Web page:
of client-surrogates include parents of minors, guardians, and legally designated representatives
• 3.02 Functional Assessment.
•
•
(a) The behavior analyst conducts a functional assessment, as defined below, to provide the necessary data to
develop an effective behavior change program.
(b) Functional assessment includes a variety of systematic information-gathering activities regarding factors
influencing the occurrence of a behavior (e.g., antecedents, consequences, setting events, or motivating
operations) including interview, direct observation, and experimental analysis.
• 3.03 Explaining Assessment Results.
•
Unless the nature of the relationship is clearly explained to the person being assessed in advance and
precludes provision of an explanation of results (such as in some organizational consultation, some
screenings, and forensic evaluations), behavior analysts ensure that an explanation of the results is provided
using language that is reasonably understandable to the person assessed or to another legally authorized
person on behalf of the client. Regardless of whether the interpretation is done by the behavior analyst, by
assistants, or others, behavior analysts take reasonable steps to ensure that appropriate explanations of results
are given.
• 3.04 Consent-Client Records.
•
The behavior analyst obtains the written consent of the client or client-surrogate before obtaining or disclosing
client records from or to other sources, including clinical supervisor.
• 3.05 Describing Program Objectives.
•
The behavior analyst describes, in writing, the objectives of the behavior change program to the client or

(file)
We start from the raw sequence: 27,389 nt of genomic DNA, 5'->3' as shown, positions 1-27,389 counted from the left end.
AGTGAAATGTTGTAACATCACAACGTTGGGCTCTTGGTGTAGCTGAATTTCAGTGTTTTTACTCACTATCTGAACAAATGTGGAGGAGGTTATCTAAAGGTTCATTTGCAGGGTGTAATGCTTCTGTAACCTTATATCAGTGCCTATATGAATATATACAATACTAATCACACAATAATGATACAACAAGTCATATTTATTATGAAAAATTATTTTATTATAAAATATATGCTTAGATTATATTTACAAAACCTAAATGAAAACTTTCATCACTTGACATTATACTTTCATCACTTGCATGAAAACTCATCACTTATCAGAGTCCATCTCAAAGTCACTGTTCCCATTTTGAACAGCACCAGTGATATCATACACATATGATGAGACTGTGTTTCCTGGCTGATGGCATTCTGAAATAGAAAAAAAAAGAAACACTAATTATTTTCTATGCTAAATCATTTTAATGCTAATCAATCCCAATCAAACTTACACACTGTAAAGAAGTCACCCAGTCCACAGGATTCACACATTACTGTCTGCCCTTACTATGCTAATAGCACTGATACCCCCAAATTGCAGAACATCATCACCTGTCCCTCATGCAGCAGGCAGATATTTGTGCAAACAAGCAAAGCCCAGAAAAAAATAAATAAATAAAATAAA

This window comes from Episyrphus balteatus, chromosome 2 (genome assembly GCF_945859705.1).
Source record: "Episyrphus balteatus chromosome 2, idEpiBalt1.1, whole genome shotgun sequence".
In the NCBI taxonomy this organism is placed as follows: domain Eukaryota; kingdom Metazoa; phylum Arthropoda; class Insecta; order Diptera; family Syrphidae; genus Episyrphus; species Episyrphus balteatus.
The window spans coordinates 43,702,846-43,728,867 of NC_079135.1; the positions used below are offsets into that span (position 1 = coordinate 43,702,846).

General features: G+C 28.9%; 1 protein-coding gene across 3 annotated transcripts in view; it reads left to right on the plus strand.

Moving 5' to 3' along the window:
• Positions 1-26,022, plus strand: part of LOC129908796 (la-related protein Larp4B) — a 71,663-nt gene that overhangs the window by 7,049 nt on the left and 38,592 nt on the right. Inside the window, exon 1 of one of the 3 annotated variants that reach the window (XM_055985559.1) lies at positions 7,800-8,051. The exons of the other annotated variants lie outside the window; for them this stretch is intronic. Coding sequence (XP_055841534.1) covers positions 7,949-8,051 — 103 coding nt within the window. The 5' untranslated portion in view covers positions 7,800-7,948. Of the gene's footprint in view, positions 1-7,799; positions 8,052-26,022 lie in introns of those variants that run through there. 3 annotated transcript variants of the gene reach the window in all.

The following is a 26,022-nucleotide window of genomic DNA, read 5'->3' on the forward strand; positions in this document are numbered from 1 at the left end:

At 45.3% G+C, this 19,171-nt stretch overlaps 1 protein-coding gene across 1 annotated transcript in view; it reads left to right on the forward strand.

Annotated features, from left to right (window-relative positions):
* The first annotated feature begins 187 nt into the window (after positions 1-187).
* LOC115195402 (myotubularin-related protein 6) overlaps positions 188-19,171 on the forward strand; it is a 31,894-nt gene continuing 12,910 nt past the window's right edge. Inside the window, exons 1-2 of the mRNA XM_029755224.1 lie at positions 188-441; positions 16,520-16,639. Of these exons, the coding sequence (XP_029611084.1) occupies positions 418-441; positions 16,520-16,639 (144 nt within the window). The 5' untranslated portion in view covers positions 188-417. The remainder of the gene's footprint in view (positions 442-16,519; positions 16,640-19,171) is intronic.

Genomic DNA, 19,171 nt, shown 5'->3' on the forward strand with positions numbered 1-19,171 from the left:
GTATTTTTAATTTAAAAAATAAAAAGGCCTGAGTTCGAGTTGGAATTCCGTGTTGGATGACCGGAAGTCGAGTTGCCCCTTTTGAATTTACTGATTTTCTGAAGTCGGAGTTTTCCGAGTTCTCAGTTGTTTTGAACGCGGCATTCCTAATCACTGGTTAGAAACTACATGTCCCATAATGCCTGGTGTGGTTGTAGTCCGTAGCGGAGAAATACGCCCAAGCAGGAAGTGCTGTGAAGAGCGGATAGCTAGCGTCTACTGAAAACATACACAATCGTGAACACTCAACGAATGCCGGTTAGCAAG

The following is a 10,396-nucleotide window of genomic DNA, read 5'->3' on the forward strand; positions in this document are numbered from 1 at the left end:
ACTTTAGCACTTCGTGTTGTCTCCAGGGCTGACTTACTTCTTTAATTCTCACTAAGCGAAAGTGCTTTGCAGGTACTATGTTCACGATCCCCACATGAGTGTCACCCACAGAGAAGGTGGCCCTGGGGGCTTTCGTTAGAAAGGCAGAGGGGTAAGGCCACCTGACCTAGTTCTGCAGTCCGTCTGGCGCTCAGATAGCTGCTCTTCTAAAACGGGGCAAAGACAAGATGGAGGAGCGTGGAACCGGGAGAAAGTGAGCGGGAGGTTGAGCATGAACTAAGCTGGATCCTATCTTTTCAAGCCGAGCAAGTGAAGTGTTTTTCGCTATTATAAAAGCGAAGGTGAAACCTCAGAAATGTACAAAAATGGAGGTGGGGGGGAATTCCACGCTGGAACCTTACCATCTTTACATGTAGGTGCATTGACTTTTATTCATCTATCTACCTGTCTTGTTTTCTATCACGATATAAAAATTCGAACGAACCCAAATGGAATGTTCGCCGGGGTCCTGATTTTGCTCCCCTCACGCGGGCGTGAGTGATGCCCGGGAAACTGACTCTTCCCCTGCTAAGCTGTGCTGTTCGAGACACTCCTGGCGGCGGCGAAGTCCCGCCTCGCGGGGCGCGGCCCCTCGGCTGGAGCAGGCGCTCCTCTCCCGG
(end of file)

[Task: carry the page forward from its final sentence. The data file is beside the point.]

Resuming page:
client-surrogate (see below) before attempting to implement the program. And to the extent possible, a riskbenefit analysis should be conducted on the procedures to be implemented to reach the objective.
(Bailey & Burch, 2011)
• 3.01 Behavioral Assessment
Approval
• Obtain the client’s or client-surrogate’s approval in writing
of the behavior assessment procedures before implementing
them.
• parents of minors
• guardians
• legally designated representatives
Behavioral Assessment
Approval
(Bailey & Burch, 2011)
• 3.02 Functional Assessment.
• (a) Conduct functional assessment to provide the necessary
data to develop an effective behavior change program.
• (b) Functional assessment includes a variety of systematic
information-gathering activities regarding factors
influencing the occurrence of a behavior (e.g., antecedents,
consequences, setting events, or motivating operations)
including interview, direct observation, and experimental
analysis.
Functional Assessment
(Bailey & Burch, 2011)
Functions
http://www.educateautism.com/functional-behaviour-assessment.html
Functional Assessment
http://www.educateautism.com/functional-behaviour-assessment.html
• After conducting a functional assessment the ethical
behavior analyst is obligated to clearly explain the results
and explain limiting conditions of treatment
• There can be many functions a single topography of
behavior; this is why functional assessments are so
important to conduct before developing a behavior
intervention with any child.
(Bailey & Burch, 2011)
“Other complexities might include the occurrence of
conditional reinforcers or complex schedules of
reinforcement which are operating to maintain the
behavior, establishing operations that provide motivation
from time to time, or discriminative stimuli and setting
events, which also set the occasion for behavior. The ethical
behavior analyst must examine all these possibilities and
determine which are most salient in arriving at a treatment
approach.”
Bailey & Burch (2011)
(Bailey & Burch, 2011)